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M.K.
Jan 4, 2008, 4:13 PM
Building Request Form - The Falkirk Wheel

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Official sources: http://www.undiscoveredscotland.co.uk/falkirk/falkirkwheel/index.html (http://www.undiscoveredscotland.co.uk/falkirk/falkirkwheel/index.html)
Unofficial sources: http://www.techeblog.com/index.php/tech-gadget/feature-the-world-s-first-and-only-rotating-boat-wheel-video (http://www.techeblog.com/index.php/tech-gadget/feature-the-world-s-first-and-only-rotating-boat-wheel-video)- http://en.wikipedia.org/wiki/Falkirk_Wheel

Building Name: The Falkirk Wheel
Native Name:
Other Names:
Address:
Central Belt of Scotland, The Forth and Clyde Canal, Clyde at Glasgow (http://www.undiscoveredscotland.co.uk/glasgow/glasgow/index.html) to the Forth at Grangemouth. (http://www.undiscoveredscotland.co.uk/grangemouth/grangemouth/index.html)
City: Glasgow
Postal Code:
State/Province: Scotland
Country: UK
Official Building Website URL: http://www.thefalkirkwheel.co.uk/index.asp
Skyscrapers.com (Emporis.info) URL:
Architect:
Interesting Facts/Records (in own words):

The total budget for the Millennium Link was £84.5m, £32m of which came from lottery funds. By far the largest single element, £17.5m, was spent tackling the problem that had first been encountered in the 1820s: how to bring the two canals together. The site of the original flight of 11 locks had been redeveloped, and while 11 locks might have been an acceptable solution for a professional boatman in the early 1800s, it was hardly likely to be attractive to the leisure sailors of today.

The solution is the Falkirk Wheel. Boats approaching from the higher Union Canal (http://www.undiscoveredscotland.co.uk/falkirk/unioncanal/index.html) now use a new length of waterway before descending through two locks. They then progress through a new 168m long tunnel that emerges at the start of a 104m concrete aqueduct. The far end of this opens directly into the upper of the two "gondolas" of the Falkirk Wheel.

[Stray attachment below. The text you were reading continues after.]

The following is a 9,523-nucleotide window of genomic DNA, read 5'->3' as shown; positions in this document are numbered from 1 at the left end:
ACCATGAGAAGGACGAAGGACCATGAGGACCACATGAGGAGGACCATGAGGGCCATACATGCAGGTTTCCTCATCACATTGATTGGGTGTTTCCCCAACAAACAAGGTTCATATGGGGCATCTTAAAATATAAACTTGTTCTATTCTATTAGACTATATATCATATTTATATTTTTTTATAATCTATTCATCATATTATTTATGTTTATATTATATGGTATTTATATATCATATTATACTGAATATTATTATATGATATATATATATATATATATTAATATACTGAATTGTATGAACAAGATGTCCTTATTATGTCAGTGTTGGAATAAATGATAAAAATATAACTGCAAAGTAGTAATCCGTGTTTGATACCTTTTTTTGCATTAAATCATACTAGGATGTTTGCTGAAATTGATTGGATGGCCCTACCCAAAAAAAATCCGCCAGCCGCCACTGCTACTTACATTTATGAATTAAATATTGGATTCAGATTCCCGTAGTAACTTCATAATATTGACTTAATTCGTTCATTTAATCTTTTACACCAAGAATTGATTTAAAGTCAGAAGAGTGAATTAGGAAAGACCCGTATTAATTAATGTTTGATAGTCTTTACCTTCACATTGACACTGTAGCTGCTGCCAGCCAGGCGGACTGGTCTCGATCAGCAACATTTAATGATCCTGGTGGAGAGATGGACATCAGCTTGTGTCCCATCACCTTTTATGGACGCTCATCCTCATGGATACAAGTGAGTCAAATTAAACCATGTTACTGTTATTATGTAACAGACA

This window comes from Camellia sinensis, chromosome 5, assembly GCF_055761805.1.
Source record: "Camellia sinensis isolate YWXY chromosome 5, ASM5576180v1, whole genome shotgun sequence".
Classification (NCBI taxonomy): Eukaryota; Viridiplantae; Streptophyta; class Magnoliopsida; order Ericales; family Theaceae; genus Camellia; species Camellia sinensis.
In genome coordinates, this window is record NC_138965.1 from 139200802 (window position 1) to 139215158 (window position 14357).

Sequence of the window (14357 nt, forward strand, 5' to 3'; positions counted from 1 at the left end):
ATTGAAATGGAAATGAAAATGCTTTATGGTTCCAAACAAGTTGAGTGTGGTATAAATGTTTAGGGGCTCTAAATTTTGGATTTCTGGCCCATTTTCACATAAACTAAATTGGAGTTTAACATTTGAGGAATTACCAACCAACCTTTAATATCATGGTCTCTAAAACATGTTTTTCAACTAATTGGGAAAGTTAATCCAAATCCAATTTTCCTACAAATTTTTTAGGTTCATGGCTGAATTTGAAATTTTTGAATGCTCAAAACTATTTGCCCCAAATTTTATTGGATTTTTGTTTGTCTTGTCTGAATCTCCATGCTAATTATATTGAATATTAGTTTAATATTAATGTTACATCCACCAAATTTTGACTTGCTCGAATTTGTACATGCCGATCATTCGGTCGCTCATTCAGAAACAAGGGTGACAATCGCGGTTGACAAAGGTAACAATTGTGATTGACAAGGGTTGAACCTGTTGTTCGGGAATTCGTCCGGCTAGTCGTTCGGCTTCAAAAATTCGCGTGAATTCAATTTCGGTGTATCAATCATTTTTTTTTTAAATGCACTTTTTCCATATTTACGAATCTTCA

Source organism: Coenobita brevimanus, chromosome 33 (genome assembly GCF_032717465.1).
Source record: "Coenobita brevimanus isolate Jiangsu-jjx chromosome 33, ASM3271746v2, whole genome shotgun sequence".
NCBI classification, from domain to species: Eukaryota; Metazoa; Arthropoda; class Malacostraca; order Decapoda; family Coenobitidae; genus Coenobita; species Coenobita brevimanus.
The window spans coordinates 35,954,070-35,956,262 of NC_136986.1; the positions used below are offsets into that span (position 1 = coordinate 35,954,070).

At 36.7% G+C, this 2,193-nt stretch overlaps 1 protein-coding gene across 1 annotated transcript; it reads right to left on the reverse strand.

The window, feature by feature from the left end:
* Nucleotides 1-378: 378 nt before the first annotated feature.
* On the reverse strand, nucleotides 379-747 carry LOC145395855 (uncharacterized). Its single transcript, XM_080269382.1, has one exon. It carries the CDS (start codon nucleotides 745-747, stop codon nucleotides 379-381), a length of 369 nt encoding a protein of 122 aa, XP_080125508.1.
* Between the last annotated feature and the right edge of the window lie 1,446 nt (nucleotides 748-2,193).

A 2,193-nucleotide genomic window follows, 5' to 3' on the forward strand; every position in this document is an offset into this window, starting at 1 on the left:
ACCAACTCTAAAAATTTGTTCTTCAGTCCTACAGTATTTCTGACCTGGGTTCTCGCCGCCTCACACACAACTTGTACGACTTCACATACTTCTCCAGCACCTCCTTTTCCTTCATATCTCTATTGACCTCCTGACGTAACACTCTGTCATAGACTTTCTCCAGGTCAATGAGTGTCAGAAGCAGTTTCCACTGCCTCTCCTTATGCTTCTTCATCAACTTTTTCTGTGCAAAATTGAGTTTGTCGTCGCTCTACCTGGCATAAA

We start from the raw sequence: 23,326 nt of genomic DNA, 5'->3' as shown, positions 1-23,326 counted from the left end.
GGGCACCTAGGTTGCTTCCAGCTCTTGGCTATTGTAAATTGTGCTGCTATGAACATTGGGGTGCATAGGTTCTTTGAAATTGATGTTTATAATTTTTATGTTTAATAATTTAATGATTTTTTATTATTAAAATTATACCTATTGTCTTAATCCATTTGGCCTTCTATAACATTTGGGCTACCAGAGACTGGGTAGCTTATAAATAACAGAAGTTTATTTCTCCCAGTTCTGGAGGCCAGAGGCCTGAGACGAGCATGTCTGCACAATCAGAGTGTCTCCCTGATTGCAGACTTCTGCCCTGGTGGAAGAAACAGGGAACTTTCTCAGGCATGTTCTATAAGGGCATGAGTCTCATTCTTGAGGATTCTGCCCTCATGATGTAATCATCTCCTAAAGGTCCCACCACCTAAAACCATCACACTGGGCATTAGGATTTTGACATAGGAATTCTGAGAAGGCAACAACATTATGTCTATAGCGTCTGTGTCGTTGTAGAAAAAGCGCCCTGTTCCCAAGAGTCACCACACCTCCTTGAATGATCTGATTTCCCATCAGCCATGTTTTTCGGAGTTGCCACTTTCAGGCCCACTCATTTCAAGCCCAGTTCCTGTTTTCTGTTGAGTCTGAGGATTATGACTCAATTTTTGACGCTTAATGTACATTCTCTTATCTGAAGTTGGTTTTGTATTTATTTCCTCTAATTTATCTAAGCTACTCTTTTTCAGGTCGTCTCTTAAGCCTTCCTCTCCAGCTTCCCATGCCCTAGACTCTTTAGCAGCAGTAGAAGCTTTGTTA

The wheel then rotates, and having descended, what is now the lower gondola opens out into a 100m circular basin whose landscaping carefully conceals its origins as an open cast pit. On one side of this is the beautifully curved structure of the visitor centre. One final lock at the far end of the basin lowers boats to the level of the Forth and Clyde Canal.

Each gondola contains 300 tonnes of water, meaning that the wheel moves 600 tonnes on each lift. But because the gondolas are always in balance (because boats displace their own weight of water) moving them takes surprisingly little power. Up to eight boats can be carried at any one time.

Heights--

PLEASE PROVIDE SOURCES FOR HEIGHTS, OTHERWISE WE WILL ASSUME THEY ARE ESTIMATES.
- antenna:
- spire: 35m
- roof:
- top floor:
- other heights:

Current Building Status (Built, Proposed, Canceled, Destroyed, etc...): Built

Construction Dates--
- started: 2000
- finished: 2002
- destroyed:


Above ground floors:
Below ground floors:
Floor-to-floor height:
Gross Floor area:
Elevator count: 1
Unit count: 1

Structure Type(s): Ferris Wheel
Building Use(s): Navigation, Channel
Building Style(s): Modern
Building Materials: Concrete, Steel.
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Photo Link: http://ronfleur.r.o.pic.centerblog.net/2pysqmrt.jpg

http://ronfleur.r.o.pic.centerblog.net/2pysqmrt.jpg

:yes:

M.K.
Mar 7, 2008, 11:58 PM
Done!. Please someone move away... Thanks. :tup: